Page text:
On “The Politician” I hired a designer — Claire Parkinson — so Claire did the bulk of the characters on the show. I was really on there for the first episode and then had to move on. Ryan’s references for the show, the overall vibe, was “’70s California, wealthy family with old money.” And Payton, Ben Platt’s character was “idealistic, dressed for success, presentational.” JFK was a reference, Robert Redford in “The Way We Were” and “The Candidate.” There were some fashion books and editorials as references for Payton, too.

The world of “The Politician” is opulent but modern day. Did that mean you could find most pieces to buy or rent, rather than having to make looks from scratch?

Because it was contemporary a lot of it was able to be purchased outright. Claire did mix in a lot of vintage pieces on the kids. For Jessica Lange, a lot of her stuff was from costume houses and goodwills -— more found. Georgina, for Gwyneth [Paltrow], was a lot of high-end finds from showrooms that were loaned to us. So it was a big mixture. I would say 80% shopped.

Was “Hollywood” a reverse experience, given the period nature?

In L.A. we have a lot of costume rental houses, so we are able to rent, but at that time there were four or five other shows in the exact same period as ours so it was slim pickings. So we scoured the United States and Europe for vintage finds. Coming out of “Ratched,” it was the same time period in post-World War II, so we wanted to make sure we had a very specific, different look and feel. It’s hard to find good ’40s pieces because it’s very old now and things are falling apart. So we used a lot of patterns and made things. We had a phenomenal tailor shop in-house, and I would say they made at least 50%. Also because body shapes have changed quite a bit: Men are taller, women tend to have bigger chest sizes and foot sizes. The shoes were the toughest part because it’s hard to find them as they’d be falling apart and it’s rare to have a size nine or 10.

There is also more of a diversity of wealth in “Hollywood.”

We wanted to make sure that for Jack and Henrietta, their looks definitely showed their rank. They lived in a small apartment, he was an aspiring actor who became a reluctant call boy in order to reach his dream, and she was a waitress. And then we wanted to gradually show his turn of events in becoming an actor with a contract. Same with Archie and Raymond, we had to start in one world and slowly build it up. And yet, you had Patti LuPone and Rob Reiner’s characters who had to come out of the gate always looking together and monied. So there was the look of the power players and the look of the aspiring, and you should definitely see that gap.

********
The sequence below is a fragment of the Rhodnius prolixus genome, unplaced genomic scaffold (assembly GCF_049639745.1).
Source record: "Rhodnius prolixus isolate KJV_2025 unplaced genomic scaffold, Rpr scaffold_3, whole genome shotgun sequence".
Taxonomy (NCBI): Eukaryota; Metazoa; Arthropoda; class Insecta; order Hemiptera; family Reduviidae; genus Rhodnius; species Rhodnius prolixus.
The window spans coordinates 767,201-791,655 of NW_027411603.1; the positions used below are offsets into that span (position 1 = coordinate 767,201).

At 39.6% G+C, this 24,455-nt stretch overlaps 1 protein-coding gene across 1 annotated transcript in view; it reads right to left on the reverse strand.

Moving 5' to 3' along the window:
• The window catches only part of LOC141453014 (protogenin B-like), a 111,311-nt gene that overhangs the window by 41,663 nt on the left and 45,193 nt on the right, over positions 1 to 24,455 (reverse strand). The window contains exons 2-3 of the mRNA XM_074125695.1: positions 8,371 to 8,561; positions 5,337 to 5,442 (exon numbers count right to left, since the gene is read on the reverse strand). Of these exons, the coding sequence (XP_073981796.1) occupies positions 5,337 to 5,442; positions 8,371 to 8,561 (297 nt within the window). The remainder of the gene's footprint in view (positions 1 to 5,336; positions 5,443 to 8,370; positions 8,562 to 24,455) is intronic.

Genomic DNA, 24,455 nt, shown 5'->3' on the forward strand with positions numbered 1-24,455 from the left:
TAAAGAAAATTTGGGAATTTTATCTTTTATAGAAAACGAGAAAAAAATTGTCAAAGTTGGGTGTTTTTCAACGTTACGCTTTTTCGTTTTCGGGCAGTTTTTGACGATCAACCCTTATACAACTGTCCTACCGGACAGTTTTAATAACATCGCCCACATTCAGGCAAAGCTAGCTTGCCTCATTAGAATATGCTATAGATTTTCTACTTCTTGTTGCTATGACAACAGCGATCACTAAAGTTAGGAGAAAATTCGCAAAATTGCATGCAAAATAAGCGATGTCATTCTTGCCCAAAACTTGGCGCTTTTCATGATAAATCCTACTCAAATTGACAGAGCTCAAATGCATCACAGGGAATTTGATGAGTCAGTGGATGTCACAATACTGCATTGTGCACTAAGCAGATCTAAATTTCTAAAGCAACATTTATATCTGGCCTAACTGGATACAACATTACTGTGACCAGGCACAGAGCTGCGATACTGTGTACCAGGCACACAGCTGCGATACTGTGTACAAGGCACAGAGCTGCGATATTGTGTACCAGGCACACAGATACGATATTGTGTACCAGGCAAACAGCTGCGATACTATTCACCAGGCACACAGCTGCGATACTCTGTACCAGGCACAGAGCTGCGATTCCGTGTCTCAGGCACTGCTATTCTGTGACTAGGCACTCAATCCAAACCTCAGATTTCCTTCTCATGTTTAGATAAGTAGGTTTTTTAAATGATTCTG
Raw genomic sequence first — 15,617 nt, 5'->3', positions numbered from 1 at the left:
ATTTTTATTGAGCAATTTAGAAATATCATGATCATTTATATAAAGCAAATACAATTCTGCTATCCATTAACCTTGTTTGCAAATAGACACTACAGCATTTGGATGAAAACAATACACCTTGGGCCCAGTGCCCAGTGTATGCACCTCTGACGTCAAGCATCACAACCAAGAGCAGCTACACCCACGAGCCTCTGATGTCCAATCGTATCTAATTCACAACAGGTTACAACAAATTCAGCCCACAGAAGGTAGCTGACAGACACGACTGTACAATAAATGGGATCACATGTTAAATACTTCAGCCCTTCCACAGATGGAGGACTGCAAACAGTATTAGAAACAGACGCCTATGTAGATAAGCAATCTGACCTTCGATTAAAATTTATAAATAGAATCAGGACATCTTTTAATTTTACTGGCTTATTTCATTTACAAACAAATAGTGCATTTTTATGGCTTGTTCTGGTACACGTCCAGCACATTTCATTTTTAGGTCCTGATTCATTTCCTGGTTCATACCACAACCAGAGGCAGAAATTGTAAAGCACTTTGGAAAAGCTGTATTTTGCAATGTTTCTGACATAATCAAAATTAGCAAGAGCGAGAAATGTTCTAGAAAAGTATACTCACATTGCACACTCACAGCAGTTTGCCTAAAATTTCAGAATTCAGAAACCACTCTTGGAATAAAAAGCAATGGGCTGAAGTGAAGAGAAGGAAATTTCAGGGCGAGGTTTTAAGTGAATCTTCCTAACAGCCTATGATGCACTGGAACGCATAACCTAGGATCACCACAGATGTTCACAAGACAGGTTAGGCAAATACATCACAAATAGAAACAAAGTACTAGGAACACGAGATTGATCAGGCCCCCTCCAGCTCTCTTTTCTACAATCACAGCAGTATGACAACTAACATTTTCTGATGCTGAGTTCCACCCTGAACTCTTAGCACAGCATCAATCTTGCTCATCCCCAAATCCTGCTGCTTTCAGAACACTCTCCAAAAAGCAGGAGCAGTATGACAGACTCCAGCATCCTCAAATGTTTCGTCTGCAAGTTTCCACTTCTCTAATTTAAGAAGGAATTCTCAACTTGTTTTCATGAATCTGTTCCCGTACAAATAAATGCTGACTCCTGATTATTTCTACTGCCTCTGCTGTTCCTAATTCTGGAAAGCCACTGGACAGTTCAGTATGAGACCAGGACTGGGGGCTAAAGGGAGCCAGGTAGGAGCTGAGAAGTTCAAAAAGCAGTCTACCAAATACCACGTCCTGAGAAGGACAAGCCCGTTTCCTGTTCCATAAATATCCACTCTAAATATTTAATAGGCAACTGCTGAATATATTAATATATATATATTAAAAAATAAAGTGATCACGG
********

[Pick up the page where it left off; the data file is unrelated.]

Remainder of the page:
At the end of “Hollywood” the characters attend the Academy Awards. How did the actual 1948 ceremony inform the costumes?

I was full-on doing “The Prom” at this point and setting up “Pose” and “The Politician,” so Sarah and the team pretty much ran that whole show. Sarah would show me photos and I would help her through it. But Ryan wanted to recreate the actual 1948 red carpet and arrivals and presenters and winners. Everything had to be made. Ryan wanted a very strict color palette for that: He wanted the women all in pastels — dreamsicle colors — and all of the men in cream tuxedos with a splash of black tuxedos here or there. And it turned out to be beautiful, but they only had about four days to pull it all together. Every costume house and tailor shop in town was pumping out tuxedos and dresses, and I know she had to build Queen Latifah’s dress over a weekend. And as they were prepping it, there were other scenes being shot at the same time, like the big funeral scene, so they had to work around the clock to get it done.

Do you have a favorite character aesthetic or specific look from the shows you’ve worked on this year?

Not really because costume designers are storytellers and every character is important in the telling of the story. I don’t really have a favorite in the big picture, but I might be closer to some. I dress a lot like McAfee; I wear suits and blouses and tee shirts, and when we started dressing her I realized we were dressing her the way I dress myself a lot. But that didn’t make it a favorite, I just had to be careful not to make her too much like me. I will say that when you bounce back to “American Horror Story,” doing so many seasons, I may have some favorites in hindsight, but not when I’m in it because you have to keep your eye on the big picture.